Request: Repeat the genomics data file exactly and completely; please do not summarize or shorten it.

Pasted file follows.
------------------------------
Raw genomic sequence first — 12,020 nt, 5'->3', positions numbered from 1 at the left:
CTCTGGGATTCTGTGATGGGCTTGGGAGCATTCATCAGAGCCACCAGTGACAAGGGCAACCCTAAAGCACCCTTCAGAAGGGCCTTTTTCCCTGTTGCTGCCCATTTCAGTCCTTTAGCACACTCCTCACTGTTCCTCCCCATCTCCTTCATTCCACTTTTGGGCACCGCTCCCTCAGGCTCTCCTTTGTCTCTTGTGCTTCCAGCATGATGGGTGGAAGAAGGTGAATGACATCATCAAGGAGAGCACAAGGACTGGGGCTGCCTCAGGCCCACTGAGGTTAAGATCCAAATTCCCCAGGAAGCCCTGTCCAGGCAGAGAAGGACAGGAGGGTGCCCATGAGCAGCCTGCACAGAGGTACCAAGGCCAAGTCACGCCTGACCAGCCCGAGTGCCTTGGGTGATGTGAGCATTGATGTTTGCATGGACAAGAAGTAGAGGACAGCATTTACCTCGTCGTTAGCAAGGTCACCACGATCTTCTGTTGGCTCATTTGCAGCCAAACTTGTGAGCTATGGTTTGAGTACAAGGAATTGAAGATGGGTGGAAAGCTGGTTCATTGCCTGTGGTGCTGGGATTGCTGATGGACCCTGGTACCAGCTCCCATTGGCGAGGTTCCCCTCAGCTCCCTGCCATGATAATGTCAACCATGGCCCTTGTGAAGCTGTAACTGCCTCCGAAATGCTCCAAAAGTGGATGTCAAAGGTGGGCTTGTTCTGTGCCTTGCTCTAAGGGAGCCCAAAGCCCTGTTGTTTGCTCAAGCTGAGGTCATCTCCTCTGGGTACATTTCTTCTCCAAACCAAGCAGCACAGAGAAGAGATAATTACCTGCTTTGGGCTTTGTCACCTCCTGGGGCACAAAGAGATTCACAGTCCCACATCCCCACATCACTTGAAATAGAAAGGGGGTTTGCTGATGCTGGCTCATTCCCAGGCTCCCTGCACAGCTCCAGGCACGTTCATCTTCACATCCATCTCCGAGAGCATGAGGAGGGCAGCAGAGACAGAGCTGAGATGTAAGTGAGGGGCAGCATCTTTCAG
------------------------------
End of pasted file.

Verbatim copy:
Raw genomic sequence first — 12,020 nt, 5'->3', positions numbered from 1 at the left:
CTCTGGGATTCTGTGATGGGCTTGGGAGCATTCATCAGAGCCACCAGTGACAAGGGCAACCCTAAAGCACCCTTCAGAAGGGCCTTTTTCCCTGTTGCTGCCCATTTCAGTCCTTTAGCACACTCCTCACTGTTCCTCCCCATCTCCTTCATTCCACTTTTGGGCACCGCTCCCTCAGGCTCTCCTTTGTCTCTTGTGCTTCCAGCATGATGGGTGGAAGAAGGTGAATGACATCATCAAGGAGAGCACAAGGACTGGGGCTGCCTCAGGCCCACTGAGGTTAAGATCCAAATTCCCCAGGAAGCCCTGTCCAGGCAGAGAAGGACAGGAGGGTGCCCATGAGCAGCCTGCACAGAGGTACCAAGGCCAAGTCACGCCTGACCAGCCCGAGTGCCTTGGGTGATGTGAGCATTGATGTTTGCATGGACAAGAAGTAGAGGACAGCATTTACCTCGTCGTTAGCAAGGTCACCACGATCTTCTGTTGGCTCATTTGCAGCCAAACTTGTGAGCTATGGTTTGAGTACAAGGAATTGAAGATGGGTGGAAAGCTGGTTCATTGCCTGTGGTGCTGGGATTGCTGATGGACCCTGGTACCAGCTCCCATTGGCGAGGTTCCCCTCAGCTCCCTGCCATGATAATGTCAACCATGGCCCTTGTGAAGCTGTAACTGCCTCCGAAATGCTCCAAAAGTGGATGTCAAAGGTGGGCTTGTTCTGTGCCTTGCTCTAAGGGAGCCCAAAGCCCTGTTGTTTGCTCAAGCTGAGGTCATCTCCTCTGGGTACATTTCTTCTCCAAACCAAGCAGCACAGAGAAGAGATAATTACCTGCTTTGGGCTTTGTCACCTCCTGGGGCACAAAGAGATTCACAGTCCCACATCCCCACATCACTTGAAATAGAAAGGGGGTTTGCTGATGCTGGCTCATTCCCAGGCTCCCTGCACAGCTCCAGGCACGTTCATCTTCACATCCATCTCCGAGAGCATGAGGAGGGCAGCAGAGACAGAGCTGAGATGTAAGTGAGGGGCAGCATCTTTCAG